Maker 101: Joinery Joining Wood

Maker 101 is geared towards people who are just getting started in making and DIY. These videos are meant to give you a high level overview of tools and techniques to help you get started in making your projects.

Use a laser light to line up the position of the holes to be drilled for the can lights. Drill the hole in a space where it can be connected to a joist. To see if the light placement is alright, push a coat hanger wire through the ceiling before cutting the hole. If the position is right, then the hole can be drilled with the Hole saw. Position the can light over the hole and then nail it to the joist. Nail the light braces to the joists.

In this episode, they talk about five common types of wood joinery; Doweling, Mitering, Dado Joints, using biscuit joiners, Pocket Hole

Build a Cedar Bird House for the Wren

Make 11 wood cuts:
1@9″(base)
2@8″(roof)
2@7″(gables front & back)
2@4 3/16″(sides)
Dowel rod@2 1/4″

Watch the video to find out how the house is put together.

Build a Classic Mailbox

This is a really nice looking mailbox with a newspaper slot under the box and a nicely gauged phinneal top. The entire mailbox is placed over a pressure treated 4 x 4 post that is set in gravel. The plywood is angled and the mitered corners are cut for biscuits and glued. Wstch the video to see how this beautiful mailbox is constructed

Build a Bridge for your GARDEN or CREEK

Have you got an undulating backyard, a spot you can’t use or do you simply want to beautify your yard? Well Rob can help you get over all three problems with a bridge. This is a fun DIY project with simple materials and 5 steps to creating a small masterpiece.

Pallet Compost Bin

Build this pallet compost bin in minutes! Turn those unwanted wooden pallets into something environmentally friendly, like a compost bin. This tutorial shows you how to build one in minutes.

Tip: You can attach your pallets together with zip ties or screws, screws will create a more sturdy bin, but zip ties are a good alternative that require no power tools.

Repairing Concrete Edges & Corners

Repair broken edges and corners on concrete steps, curbs, slabs and walls without the use of forms with QUIKRETE Quick-Setting Cement, along with QUIKRETE Acrylic Fortifier.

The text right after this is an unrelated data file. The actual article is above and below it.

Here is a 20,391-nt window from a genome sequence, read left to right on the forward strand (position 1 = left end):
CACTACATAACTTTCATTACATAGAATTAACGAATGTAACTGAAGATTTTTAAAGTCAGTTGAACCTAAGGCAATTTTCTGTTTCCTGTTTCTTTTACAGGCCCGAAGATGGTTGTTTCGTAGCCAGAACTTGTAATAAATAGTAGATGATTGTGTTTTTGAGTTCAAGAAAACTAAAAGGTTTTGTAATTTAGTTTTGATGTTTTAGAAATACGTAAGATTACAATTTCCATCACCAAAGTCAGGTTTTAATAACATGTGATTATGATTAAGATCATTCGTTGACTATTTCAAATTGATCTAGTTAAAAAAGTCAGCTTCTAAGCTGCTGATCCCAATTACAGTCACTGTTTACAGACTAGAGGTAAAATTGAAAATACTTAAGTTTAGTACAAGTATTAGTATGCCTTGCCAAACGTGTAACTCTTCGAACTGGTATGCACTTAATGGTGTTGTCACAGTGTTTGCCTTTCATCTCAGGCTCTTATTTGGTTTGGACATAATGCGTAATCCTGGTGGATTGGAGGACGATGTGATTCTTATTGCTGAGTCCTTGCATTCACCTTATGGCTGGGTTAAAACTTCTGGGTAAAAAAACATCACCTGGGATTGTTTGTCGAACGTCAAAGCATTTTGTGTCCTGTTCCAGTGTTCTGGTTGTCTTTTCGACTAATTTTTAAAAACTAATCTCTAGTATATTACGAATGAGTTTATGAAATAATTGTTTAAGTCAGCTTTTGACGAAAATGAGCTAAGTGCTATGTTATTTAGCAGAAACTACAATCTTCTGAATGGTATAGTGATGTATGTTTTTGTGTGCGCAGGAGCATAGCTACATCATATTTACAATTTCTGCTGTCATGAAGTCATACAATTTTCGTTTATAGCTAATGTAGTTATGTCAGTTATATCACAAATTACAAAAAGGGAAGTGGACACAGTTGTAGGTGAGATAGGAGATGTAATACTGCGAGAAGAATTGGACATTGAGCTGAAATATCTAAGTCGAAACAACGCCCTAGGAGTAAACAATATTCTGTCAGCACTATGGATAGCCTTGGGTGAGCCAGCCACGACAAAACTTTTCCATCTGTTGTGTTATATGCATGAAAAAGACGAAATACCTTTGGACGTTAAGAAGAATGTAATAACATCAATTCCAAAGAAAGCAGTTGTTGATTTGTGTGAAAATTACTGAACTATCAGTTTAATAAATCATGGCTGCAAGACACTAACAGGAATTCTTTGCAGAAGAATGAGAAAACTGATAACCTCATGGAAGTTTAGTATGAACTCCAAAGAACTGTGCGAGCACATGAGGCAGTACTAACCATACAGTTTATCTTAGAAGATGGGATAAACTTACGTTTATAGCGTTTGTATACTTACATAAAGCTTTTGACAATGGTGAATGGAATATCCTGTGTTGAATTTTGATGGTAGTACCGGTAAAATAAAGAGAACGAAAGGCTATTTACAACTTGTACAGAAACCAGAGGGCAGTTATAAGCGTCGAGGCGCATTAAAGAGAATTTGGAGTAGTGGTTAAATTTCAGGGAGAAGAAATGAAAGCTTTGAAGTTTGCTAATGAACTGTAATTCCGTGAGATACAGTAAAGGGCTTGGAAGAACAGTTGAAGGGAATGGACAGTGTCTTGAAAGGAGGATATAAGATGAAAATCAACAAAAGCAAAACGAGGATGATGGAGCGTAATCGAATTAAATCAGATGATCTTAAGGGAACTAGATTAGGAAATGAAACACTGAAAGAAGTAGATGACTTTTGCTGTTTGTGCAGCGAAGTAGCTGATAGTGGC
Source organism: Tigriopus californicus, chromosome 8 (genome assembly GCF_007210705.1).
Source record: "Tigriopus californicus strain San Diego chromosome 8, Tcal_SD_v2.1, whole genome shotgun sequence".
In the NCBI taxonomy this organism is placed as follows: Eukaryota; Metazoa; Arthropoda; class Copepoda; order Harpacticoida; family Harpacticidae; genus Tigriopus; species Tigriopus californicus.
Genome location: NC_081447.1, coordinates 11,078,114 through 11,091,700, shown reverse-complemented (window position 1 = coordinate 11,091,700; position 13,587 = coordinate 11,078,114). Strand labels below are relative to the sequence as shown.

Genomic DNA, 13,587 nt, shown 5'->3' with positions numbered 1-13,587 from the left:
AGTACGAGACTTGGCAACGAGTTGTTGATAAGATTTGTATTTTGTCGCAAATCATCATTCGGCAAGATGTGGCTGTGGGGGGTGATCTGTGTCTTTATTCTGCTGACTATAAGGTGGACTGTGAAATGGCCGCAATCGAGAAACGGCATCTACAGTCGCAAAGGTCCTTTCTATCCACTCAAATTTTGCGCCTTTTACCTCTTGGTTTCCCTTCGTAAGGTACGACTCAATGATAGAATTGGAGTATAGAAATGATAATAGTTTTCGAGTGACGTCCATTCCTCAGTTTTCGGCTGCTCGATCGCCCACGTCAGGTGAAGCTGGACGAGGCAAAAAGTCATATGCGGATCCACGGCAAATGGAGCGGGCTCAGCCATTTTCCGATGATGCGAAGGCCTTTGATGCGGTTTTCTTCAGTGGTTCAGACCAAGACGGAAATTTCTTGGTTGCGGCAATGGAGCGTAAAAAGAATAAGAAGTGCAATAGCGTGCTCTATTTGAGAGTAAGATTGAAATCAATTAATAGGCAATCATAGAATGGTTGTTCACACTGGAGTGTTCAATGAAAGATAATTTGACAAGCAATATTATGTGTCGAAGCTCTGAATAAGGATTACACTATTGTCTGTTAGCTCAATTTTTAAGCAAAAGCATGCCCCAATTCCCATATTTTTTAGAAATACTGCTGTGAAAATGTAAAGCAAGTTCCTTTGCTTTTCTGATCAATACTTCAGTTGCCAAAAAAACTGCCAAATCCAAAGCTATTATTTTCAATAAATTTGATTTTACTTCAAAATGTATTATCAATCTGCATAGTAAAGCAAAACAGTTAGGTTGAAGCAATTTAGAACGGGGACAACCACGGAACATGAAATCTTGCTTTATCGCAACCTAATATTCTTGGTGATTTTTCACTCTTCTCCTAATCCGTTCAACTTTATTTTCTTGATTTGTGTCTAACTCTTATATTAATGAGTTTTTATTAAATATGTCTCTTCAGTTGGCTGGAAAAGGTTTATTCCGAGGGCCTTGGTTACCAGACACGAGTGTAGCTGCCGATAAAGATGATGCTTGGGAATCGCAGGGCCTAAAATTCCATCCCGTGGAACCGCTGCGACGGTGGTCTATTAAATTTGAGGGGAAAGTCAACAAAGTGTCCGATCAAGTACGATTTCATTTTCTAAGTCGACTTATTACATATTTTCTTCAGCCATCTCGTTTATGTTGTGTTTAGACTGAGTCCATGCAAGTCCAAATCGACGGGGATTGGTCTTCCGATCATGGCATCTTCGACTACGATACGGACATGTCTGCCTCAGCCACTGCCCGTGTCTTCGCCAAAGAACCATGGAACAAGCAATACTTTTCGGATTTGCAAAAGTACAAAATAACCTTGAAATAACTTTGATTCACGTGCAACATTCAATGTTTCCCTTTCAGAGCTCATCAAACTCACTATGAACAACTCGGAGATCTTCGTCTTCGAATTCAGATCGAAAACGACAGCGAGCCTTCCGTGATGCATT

Project Instructions:
When working with cement-based products, always wear eye protection and waterproof gloves.

Step 1:
Clean the surface of the damaged area by removing any loose material such as dirt, oil, or grease and unsound or flaking concrete.

TIP: unsound or flaking concrete can be removed by using a hammer and chisel or with a masonry grinding disk and a portable drill.

Step 2:
Scrub and clean the surface of the repair area with a stiff bristle brush.

Step 3:
Thoroughly rinse the repair area after cleaning.

Step 4:
Mix the Quick-Setting Cement using a margin trowel by adding 5 parts Cement to 1 part QUIKRETE Acrylic Fortifier until a lump-free, putty consistency is achieved. It is important not to add more water or Acrylic Fortifier after the material has begun to set.

TIP: if the mix is too wet, add additional Quick-Setting Cement and mix thoroughly; if the mix is too dry, add small amounts of Acrylic Fortifier sparingly.

Step 5:
Dampen the repair area with enough water to saturate the surface (any standing water should be removed).

Step 6:
Use a masonry brush to apply a thin coating of the Quick-Setting Cement and Acrylic Fortifier mixture.

Step 7:
Using a margin trowel, press the cement into the repair area using firm trowel pressure.

Step 8:
Continue to build and sculpt the Quick-Setting Cement so that the surface of the repair is above the surrounding concrete.

Step 9:
In about 5 to 10 minutes once the patch has become thumbprint hard, use the edge of a margin trowel to mold and shape the repair to match the contour of the surrounding concrete.